The historic significance of this site cannot be overstated. It is the origin of our community.

Funding for such a project could be made by donations, fund-raising efforts, and through other funding and grant sources allotted to the preservation of historic sites, such as the Preservation Massachusetts, the National Trust for Historic Preservation, and the Daughters of the American Revolution, just to name a few.

Below are some ideas that I have come up with, under its current state, on improving the site:

  • Information board center; utilizing technologies available, such as the Open Heritage project, QR codes, or apps such as OnCell, -- just to name a few -- to be included with the information so that visitors can learn more about the history.
  • Fencing: enclose the north and east side of the lot with a tall wooden fence. And enclose the portion of the front (that is currently fenced with plastic fencing), and west end of lot with split rail fencing. This fence arrangement would help to block out the mess on the other side of the property to the north, and block the path leading in from the storage facility at the east, and open up the site more in the front.
  • Remove deadwood/prune trees and brush.
  • Establish a small walking path -- (one is already somewhat created).
  • Create an open space, extending from the area around the memorial, in the front portion of the lot.
  • Install a couple of park benches and a picnic table -- (Inground / Surface Mount.)
  • Install a small gazebo, pavilion, or informational board center that partially encloses the fireplace and chimney (the fireplace remaining non-operational -- having a wrought iron gate secured to front of fireplace.) Within the gazebo, at either side of the fireplace, and where the mantel used to be, have informational boards educating the visitor about the site's history. Benches along the interior for seating. On the outside, a sign prominently displaying "Fort Massachusetts Memorial Park". This would be aesthetically pleasing, and yet functional. And a great place to hold the annual memorial service. I can see class trips to such a destination.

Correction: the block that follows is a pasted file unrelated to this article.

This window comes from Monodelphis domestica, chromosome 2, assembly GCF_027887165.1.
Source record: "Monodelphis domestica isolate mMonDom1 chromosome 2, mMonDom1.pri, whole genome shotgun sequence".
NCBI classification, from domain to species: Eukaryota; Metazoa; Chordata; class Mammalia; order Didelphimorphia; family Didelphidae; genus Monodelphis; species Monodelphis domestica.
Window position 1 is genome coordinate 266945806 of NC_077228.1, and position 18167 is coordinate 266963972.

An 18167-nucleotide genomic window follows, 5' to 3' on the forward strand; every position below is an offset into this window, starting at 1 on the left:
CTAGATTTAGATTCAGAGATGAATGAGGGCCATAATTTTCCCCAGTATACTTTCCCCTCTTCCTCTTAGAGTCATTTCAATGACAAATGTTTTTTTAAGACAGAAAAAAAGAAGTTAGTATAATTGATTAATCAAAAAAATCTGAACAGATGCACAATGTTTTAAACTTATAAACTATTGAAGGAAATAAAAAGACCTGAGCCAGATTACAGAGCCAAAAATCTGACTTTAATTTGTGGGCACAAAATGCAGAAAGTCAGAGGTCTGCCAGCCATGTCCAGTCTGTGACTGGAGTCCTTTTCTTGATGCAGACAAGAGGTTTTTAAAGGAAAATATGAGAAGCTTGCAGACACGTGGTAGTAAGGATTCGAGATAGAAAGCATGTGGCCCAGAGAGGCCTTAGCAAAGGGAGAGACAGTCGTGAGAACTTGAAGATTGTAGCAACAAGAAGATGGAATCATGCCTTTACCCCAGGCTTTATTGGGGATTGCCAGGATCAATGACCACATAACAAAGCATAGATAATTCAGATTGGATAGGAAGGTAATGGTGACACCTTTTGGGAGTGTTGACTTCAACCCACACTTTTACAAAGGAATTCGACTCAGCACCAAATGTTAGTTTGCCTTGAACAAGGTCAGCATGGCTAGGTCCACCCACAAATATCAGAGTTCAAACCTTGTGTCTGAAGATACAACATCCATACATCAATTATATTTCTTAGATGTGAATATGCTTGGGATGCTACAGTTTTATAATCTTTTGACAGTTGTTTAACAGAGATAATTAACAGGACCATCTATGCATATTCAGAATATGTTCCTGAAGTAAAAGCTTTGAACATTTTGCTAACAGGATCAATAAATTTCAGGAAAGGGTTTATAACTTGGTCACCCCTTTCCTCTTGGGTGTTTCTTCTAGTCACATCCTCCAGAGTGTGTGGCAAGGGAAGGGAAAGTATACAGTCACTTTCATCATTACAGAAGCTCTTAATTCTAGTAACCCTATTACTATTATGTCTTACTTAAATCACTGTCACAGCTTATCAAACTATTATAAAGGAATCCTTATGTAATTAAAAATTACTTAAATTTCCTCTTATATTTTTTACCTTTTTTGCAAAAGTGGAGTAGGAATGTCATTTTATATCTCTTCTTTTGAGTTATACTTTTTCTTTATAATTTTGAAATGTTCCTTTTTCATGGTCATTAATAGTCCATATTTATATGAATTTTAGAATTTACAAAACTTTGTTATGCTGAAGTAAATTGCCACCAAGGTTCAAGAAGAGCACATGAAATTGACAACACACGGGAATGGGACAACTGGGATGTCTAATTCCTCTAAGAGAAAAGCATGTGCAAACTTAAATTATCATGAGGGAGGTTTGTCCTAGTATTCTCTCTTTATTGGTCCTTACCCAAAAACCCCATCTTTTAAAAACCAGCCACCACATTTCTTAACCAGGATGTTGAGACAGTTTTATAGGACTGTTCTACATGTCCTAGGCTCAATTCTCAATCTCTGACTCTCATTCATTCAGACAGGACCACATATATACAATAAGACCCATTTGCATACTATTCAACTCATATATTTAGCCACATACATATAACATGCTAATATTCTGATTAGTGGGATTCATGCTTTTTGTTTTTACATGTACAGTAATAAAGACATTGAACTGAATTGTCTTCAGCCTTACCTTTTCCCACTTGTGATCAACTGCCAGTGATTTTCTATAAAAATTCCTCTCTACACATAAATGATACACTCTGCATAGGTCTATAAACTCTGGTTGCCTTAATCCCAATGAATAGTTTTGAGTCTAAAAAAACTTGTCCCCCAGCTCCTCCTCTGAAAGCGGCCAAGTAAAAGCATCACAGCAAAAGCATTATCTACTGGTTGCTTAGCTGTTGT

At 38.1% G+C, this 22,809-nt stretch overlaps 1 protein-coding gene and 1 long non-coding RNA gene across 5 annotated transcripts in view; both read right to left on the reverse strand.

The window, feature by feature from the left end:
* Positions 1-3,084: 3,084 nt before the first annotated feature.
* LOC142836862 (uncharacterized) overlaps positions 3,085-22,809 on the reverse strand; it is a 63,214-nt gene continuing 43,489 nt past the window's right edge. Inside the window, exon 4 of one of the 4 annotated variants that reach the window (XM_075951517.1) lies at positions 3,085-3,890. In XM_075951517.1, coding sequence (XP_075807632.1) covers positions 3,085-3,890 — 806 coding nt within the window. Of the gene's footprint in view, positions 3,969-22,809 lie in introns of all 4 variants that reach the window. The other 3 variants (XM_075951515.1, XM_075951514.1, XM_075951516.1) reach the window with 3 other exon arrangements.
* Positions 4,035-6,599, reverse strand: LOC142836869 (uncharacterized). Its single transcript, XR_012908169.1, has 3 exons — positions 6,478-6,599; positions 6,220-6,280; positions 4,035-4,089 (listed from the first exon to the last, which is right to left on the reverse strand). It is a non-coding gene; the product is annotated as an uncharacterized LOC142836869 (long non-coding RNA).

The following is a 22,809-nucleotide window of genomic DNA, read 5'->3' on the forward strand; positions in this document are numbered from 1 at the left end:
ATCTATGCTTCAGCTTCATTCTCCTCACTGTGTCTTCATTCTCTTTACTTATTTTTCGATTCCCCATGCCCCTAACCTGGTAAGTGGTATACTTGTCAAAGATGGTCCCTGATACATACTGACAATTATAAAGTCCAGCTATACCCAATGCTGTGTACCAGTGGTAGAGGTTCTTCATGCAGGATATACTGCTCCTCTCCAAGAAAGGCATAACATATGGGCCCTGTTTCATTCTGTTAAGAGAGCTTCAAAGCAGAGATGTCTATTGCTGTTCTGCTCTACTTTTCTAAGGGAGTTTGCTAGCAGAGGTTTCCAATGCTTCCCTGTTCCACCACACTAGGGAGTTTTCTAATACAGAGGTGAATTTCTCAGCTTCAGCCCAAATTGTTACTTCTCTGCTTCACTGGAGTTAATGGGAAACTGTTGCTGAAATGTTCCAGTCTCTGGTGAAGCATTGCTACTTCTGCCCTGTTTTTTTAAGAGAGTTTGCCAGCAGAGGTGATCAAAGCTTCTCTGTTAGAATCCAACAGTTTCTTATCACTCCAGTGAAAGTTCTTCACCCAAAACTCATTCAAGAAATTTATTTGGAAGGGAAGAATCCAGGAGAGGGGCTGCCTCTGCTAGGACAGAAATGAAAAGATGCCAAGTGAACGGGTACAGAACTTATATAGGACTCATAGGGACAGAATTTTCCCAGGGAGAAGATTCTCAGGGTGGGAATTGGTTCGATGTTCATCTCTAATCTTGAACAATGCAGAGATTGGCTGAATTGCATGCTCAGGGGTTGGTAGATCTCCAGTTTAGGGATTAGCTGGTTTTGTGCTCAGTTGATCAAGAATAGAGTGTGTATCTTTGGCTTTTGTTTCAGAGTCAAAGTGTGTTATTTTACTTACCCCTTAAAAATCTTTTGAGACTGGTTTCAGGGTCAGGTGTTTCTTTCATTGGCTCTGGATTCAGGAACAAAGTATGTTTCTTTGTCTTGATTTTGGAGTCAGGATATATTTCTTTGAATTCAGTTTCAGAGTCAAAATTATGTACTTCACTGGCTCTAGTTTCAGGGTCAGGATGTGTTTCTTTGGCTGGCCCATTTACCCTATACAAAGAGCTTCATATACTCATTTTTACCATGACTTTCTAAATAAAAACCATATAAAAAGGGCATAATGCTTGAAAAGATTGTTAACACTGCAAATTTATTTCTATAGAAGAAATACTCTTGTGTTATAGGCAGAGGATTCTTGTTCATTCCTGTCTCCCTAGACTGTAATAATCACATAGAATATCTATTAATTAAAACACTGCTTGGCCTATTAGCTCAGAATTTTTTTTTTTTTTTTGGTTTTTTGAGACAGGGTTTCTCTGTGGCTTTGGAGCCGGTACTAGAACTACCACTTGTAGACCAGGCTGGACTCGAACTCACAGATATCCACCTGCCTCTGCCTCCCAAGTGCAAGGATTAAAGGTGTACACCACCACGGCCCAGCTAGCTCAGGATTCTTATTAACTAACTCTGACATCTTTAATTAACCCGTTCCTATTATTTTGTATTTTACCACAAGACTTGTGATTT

• Mini fort wooden playground set for children.
  • Signage: A general sign pointing out that smoking, and littering, are prohibited.
  • Carry-in/Carry-out policy
  • Move the lamp post to the corner of the lot.



The back portion of the lot.

The front portion of the lot.

Picnic table

Picnic table; similar to the ones on the Ashuwillticook Rail Trail.


Informational Board Center

This is a proposed mockup incorporating the chimney.

Event Ideas

  • Spring Clean-up Day
  • "Fort Day" (a family summer event, featuring period costumes, a musket demonstration, storytelling, live period (folk) music, etc.).
  • The annual commemorative ceremony on the anniversary of the siege of Fort Massachusetts held in mid-August.
  • Fall Clean-Up Day
  • Snow Sculpting in the Park Day.